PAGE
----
University City

Park and Rec awarded grant to preserve wildlife habitat

During the next three years, Mecklenburg County Park and Recreation will use $25,000 in grant money to help preserve wildlife habitat along the Catawba River.

The grant was awarded this fall by Duke Energy’s Catawba-Wateree Habitat Enhancement Program, officials said, for grassland and shrub management on county-owned property next to and near the river.

The largest portions of wildlife habitat – which include native plant species, officials said – are found in northern Mecklenburg County’s Cowan’s Ford and Latta Plantation Nature Preserves, as well as the McDowell Nature Preserve in south Mecklenburg County.

The county owns nearly 7,200 acres of natural habitat, said Chris Matthews, director of Park and Recreation’s nature preserves and natural resources division.

Of that acreage, roughly 400 acres are classified as early succession habitat – the middle ground between forest and open, grass/shrub lands – Matthews said, noting the majority of the grant funding will go toward that kind of habitat.

“It continually has be to cut, managed and maintained.”

This is the third year the department has applied for this Duke grant, Matthews said, but the first time it’s been awarded funding. The department is currently waiting for approval of project specifics in order to receive the first year of funding, he said.

Once approved, the money will allow for removing invasive plant species – such as autumn olive – by hiring companies to clear unwanted plant material, supplying chemical treatments like herbicides where needed and buying equipment and safety gear for staff who administer controlled burns, Matthews said.

Duke Energy’s habitat enhancement program started in 2003, was restructured in 2007 and has since granted more than $1 million to community organizations, said spokeswoman Lisa Hoffmann.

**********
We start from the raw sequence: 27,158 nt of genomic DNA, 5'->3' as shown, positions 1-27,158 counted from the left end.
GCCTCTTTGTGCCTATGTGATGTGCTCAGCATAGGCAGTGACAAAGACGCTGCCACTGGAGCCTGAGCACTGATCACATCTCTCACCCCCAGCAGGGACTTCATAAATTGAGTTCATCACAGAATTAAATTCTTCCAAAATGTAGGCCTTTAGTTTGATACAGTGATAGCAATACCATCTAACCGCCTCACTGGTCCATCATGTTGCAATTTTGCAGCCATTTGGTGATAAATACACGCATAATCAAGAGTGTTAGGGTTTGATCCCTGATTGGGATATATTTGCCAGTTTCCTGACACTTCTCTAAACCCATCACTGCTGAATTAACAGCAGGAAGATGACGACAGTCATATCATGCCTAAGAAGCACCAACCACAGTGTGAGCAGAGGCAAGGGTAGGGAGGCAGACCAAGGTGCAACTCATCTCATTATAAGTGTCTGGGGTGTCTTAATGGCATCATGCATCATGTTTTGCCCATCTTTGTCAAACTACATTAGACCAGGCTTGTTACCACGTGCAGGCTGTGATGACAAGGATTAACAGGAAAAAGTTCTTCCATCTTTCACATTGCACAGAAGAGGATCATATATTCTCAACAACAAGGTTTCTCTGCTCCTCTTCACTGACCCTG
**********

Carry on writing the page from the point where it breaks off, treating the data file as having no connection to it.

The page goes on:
The annual grant program is open to any group, agency or tax-exempt organization working to protect, create and/or improve fish and wildlife habitat along the Catawba-Wateree system in the Carolinas, Hoffmann said.

Typically, less than a dozen groups apply each grant cycle, Hoffman said. A lakes advisory and review committee each makes recommendations on which projects could have the most significant long-term benefits, have broad support through co-funding or are part of a larger program and could produce measurable results, she said.

Past projects have included building osprey platforms, wood duck boxes and fish attractors, as well as planting shoreline vegetation, Hoffmann said.

The $25,000 awarded to Mecklenburg County will be distributed during three years and will also help manage non-native animal species such as a wild boar that has been spotted in the Cowan’s Ford Wildlife Refuge, according to Matthews.

States such as Georgia and Texas are dealing with large populations of wild boar, Matthews said, which can cause tremendous habitat damage in a short amount of time. “They’re omnivorous, they eat any kind of plant,” he said.

“They eat food turkeys and other wildlife would eat and push out (or eat) other native wildlife,” Matthews said.

“They put their snouts in the soil and root around, it looks like someone plowed a garden. They root around in wetlands and create a lot of sedimentation, erosion and destroy that kind of habitat.”

Officials are only aware of one wild boar in the county’s nature preserves, Matthews said.

It’s against the law to capture and relocate wild boar, Matthews said, so county officials manage the population in the most humane way possible on a case-by-case basis. This typically involves capture and euthanasia, he said.

“Because all these properties are along the water, there are concerns about water quality … Fortunately the population is really small.”